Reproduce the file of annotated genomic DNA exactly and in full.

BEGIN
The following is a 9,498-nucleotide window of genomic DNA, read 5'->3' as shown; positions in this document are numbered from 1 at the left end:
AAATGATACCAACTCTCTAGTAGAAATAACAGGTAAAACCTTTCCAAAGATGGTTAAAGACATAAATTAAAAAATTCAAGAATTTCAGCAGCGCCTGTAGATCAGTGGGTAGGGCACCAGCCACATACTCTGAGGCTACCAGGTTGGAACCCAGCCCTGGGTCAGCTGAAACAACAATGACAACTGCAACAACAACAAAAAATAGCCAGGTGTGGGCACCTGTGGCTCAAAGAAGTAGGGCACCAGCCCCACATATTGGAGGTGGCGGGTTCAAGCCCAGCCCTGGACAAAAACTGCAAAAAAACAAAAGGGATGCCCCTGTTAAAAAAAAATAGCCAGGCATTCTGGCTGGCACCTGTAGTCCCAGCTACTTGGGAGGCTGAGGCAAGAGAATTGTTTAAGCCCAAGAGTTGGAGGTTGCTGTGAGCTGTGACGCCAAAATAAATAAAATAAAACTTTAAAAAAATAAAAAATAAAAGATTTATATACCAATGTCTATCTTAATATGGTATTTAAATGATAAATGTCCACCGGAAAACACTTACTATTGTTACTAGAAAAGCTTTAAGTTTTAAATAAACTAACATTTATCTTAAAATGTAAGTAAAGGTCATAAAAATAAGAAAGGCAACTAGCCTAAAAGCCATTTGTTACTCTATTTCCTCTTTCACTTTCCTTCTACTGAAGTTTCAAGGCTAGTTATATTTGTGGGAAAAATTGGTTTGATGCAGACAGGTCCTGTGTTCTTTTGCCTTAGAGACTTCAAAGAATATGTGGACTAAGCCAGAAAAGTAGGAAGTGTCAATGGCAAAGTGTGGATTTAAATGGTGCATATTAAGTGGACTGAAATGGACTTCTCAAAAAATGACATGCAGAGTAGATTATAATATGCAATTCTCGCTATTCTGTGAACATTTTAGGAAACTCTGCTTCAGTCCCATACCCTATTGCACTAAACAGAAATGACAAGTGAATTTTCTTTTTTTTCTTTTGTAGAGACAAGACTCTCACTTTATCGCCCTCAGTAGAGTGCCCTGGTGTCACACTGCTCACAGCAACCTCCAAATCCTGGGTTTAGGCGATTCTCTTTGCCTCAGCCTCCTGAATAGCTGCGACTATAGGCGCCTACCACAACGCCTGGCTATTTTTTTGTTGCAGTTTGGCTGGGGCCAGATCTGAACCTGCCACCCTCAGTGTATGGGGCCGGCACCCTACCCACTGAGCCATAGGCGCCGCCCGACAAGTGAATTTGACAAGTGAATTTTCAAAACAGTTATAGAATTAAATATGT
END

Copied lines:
The following is a 9,498-nucleotide window of genomic DNA, read 5'->3' as shown; positions in this document are numbered from 1 at the left end:
AAATGATACCAACTCTCTAGTAGAAATAACAGGTAAAACCTTTCCAAAGATGGTTAAAGACATAAATTAAAAAATTCAAGAATTTCAGCAGCGCCTGTAGATCAGTGGGTAGGGCACCAGCCACATACTCTGAGGCTACCAGGTTGGAACCCAGCCCTGGGTCAGCTGAAACAACAATGACAACTGCAACAACAACAAAAAATAGCCAGGTGTGGGCACCTGTGGCTCAAAGAAGTAGGGCACCAGCCCCACATATTGGAGGTGGCGGGTTCAAGCCCAGCCCTGGACAAAAACTGCAAAAAAACAAAAGGGATGCCCCTGTTAAAAAAAAATAGCCAGGCATTCTGGCTGGCACCTGTAGTCCCAGCTACTTGGGAGGCTGAGGCAAGAGAATTGTTTAAGCCCAAGAGTTGGAGGTTGCTGTGAGCTGTGACGCCAAAATAAATAAAATAAAACTTTAAAAAAATAAAAAATAAAAGATTTATATACCAATGTCTATCTTAATATGGTATTTAAATGATAAATGTCCACCGGAAAACACTTACTATTGTTACTAGAAAAGCTTTAAGTTTTAAATAAACTAACATTTATCTTAAAATGTAAGTAAAGGTCATAAAAATAAGAAAGGCAACTAGCCTAAAAGCCATTTGTTACTCTATTTCCTCTTTCACTTTCCTTCTACTGAAGTTTCAAGGCTAGTTATATTTGTGGGAAAAATTGGTTTGATGCAGACAGGTCCTGTGTTCTTTTGCCTTAGAGACTTCAAAGAATATGTGGACTAAGCCAGAAAAGTAGGAAGTGTCAATGGCAAAGTGTGGATTTAAATGGTGCATATTAAGTGGACTGAAATGGACTTCTCAAAAAATGACATGCAGAGTAGATTATAATATGCAATTCTCGCTATTCTGTGAACATTTTAGGAAACTCTGCTTCAGTCCCATACCCTATTGCACTAAACAGAAATGACAAGTGAATTTTCTTTTTTTTCTTTTGTAGAGACAAGACTCTCACTTTATCGCCCTCAGTAGAGTGCCCTGGTGTCACACTGCTCACAGCAACCTCCAAATCCTGGGTTTAGGCGATTCTCTTTGCCTCAGCCTCCTGAATAGCTGCGACTATAGGCGCCTACCACAACGCCTGGCTATTTTTTTGTTGCAGTTTGGCTGGGGCCAGATCTGAACCTGCCACCCTCAGTGTATGGGGCCGGCACCCTACCCACTGAGCCATAGGCGCCGCCCGACAAGTGAATTTGACAAGTGAATTTTCAAAACAGTTATAGAATTAAATATGT